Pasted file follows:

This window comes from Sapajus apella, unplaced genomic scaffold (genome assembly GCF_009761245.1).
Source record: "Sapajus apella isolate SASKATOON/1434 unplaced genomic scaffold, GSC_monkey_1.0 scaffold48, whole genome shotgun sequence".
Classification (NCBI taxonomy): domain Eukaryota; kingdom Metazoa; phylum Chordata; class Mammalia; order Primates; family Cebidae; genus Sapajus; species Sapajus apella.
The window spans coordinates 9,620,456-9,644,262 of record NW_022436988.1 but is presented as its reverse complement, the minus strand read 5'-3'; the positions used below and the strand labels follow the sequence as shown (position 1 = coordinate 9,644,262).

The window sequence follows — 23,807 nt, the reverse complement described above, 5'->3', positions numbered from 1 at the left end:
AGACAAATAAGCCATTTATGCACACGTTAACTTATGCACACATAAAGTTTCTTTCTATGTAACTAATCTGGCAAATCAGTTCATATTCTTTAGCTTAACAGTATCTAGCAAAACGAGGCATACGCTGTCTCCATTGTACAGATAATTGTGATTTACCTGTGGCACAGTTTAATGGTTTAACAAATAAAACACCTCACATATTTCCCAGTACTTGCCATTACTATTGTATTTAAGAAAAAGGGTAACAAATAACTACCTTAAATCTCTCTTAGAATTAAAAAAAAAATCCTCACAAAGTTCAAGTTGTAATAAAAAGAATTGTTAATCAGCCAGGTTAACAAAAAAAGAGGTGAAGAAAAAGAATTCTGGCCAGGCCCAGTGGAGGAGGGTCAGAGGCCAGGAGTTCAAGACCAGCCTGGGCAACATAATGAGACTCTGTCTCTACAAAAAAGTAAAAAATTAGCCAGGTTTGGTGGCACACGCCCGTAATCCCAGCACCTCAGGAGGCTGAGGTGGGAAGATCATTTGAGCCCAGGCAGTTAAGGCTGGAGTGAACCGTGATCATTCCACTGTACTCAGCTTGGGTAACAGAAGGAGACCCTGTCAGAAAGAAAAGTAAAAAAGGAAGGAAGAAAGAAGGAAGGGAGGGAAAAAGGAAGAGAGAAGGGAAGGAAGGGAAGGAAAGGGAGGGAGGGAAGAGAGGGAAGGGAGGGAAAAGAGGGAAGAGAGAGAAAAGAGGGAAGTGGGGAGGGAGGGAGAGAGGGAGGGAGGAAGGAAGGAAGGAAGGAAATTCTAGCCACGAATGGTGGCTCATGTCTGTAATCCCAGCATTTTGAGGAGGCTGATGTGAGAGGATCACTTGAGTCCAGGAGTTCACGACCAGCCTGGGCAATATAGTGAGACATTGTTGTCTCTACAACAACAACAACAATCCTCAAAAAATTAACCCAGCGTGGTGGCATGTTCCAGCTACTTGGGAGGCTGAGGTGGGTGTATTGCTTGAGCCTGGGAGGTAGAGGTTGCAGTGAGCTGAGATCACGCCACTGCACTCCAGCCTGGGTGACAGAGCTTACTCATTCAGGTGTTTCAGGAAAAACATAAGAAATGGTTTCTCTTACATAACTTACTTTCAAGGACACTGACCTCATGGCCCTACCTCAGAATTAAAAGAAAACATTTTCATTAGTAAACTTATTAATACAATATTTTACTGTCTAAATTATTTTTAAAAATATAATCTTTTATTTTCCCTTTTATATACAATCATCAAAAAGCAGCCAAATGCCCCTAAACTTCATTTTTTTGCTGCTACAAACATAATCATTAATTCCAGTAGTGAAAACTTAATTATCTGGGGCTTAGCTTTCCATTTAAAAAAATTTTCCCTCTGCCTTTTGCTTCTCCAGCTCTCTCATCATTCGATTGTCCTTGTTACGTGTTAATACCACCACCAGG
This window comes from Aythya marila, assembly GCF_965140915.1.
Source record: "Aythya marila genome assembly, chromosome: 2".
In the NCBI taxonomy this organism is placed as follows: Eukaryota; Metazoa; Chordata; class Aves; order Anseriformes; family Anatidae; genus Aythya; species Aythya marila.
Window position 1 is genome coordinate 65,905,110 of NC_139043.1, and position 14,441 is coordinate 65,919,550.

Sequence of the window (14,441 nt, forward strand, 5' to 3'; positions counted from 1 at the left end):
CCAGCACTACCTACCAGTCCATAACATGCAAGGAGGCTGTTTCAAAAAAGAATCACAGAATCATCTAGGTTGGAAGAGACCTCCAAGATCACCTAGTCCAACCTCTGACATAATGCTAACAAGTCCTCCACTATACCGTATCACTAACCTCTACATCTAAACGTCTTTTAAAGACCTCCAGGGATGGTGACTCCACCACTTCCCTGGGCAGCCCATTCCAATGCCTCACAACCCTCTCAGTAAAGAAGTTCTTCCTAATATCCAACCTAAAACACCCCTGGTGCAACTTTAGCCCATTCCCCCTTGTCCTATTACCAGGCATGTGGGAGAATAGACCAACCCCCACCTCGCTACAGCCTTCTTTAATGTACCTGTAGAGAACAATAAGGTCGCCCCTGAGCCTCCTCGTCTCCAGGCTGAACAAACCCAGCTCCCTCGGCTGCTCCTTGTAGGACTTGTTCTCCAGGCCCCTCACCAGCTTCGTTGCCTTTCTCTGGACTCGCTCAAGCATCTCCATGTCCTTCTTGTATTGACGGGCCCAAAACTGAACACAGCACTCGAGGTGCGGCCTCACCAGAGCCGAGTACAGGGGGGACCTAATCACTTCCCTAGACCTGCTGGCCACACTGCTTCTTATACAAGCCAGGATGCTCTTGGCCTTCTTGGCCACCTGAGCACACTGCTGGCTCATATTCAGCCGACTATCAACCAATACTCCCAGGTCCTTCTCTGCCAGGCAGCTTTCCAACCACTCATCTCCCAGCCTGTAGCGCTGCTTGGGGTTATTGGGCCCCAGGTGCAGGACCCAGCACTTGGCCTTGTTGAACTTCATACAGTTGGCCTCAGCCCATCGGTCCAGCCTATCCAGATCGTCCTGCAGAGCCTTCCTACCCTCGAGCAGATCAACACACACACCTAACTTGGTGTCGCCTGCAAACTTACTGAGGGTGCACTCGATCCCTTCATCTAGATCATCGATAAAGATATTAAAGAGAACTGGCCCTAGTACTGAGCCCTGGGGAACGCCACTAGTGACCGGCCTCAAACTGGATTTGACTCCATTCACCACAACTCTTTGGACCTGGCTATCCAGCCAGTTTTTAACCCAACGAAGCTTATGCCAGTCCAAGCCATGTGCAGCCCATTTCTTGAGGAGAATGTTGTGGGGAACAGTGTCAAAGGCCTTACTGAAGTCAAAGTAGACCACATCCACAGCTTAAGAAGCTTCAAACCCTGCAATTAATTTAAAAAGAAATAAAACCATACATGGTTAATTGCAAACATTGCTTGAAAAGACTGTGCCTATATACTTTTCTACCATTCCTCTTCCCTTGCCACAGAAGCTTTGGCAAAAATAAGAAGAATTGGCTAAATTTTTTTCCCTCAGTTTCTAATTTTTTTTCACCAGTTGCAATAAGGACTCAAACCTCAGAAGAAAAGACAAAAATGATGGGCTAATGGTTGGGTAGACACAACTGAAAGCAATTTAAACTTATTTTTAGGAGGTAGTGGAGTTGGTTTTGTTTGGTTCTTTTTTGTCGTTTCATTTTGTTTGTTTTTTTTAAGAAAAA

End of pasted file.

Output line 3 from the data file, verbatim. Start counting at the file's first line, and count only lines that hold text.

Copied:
Classification (NCBI taxonomy): domain Eukaryota; kingdom Metazoa; phylum Chordata; class Mammalia; order Primates; family Cebidae; genus Sapajus; species Sapajus apella.